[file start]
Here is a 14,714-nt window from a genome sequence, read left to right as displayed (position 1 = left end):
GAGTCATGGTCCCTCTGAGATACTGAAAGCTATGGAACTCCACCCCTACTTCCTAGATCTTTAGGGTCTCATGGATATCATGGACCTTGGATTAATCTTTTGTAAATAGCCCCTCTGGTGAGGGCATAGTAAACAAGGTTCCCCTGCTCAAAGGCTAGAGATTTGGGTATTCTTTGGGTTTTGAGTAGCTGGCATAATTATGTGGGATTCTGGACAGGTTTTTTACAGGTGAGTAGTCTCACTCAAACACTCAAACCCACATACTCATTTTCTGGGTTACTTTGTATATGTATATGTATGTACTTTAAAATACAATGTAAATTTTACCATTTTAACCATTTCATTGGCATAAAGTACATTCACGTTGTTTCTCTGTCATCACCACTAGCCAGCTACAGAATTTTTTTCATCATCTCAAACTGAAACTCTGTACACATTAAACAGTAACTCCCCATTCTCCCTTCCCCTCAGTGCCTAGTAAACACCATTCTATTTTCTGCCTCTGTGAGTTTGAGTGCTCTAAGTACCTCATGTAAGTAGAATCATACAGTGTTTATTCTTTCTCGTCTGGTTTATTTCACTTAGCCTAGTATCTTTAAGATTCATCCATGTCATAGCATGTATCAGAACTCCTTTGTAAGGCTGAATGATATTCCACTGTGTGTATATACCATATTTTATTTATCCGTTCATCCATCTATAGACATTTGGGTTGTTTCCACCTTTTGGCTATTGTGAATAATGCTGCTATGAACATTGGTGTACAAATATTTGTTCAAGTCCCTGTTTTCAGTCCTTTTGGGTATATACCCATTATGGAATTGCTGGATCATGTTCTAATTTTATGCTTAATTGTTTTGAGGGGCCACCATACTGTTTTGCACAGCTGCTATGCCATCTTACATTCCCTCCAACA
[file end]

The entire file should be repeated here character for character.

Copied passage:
Here is a 14,714-nt window from a genome sequence, read left to right as displayed (position 1 = left end):
GAGTCATGGTCCCTCTGAGATACTGAAAGCTATGGAACTCCACCCCTACTTCCTAGATCTTTAGGGTCTCATGGATATCATGGACCTTGGATTAATCTTTTGTAAATAGCCCCTCTGGTGAGGGCATAGTAAACAAGGTTCCCCTGCTCAAAGGCTAGAGATTTGGGTATTCTTTGGGTTTTGAGTAGCTGGCATAATTATGTGGGATTCTGGACAGGTTTTTTACAGGTGAGTAGTCTCACTCAAACACTCAAACCCACATACTCATTTTCTGGGTTACTTTGTATATGTATATGTATGTACTTTAAAATACAATGTAAATTTTACCATTTTAACCATTTCATTGGCATAAAGTACATTCACGTTGTTTCTCTGTCATCACCACTAGCCAGCTACAGAATTTTTTTCATCATCTCAAACTGAAACTCTGTACACATTAAACAGTAACTCCCCATTCTCCCTTCCCCTCAGTGCCTAGTAAACACCATTCTATTTTCTGCCTCTGTGAGTTTGAGTGCTCTAAGTACCTCATGTAAGTAGAATCATACAGTGTTTATTCTTTCTCGTCTGGTTTATTTCACTTAGCCTAGTATCTTTAAGATTCATCCATGTCATAGCATGTATCAGAACTCCTTTGTAAGGCTGAATGATATTCCACTGTGTGTATATACCATATTTTATTTATCCGTTCATCCATCTATAGACATTTGGGTTGTTTCCACCTTTTGGCTATTGTGAATAATGCTGCTATGAACATTGGTGTACAAATATTTGTTCAAGTCCCTGTTTTCAGTCCTTTTGGGTATATACCCATTATGGAATTGCTGGATCATGTTCTAATTTTATGCTTAATTGTTTTGAGGGGCCACCATACTGTTTTGCACAGCTGCTATGCCATCTTACATTCCCTCCAACA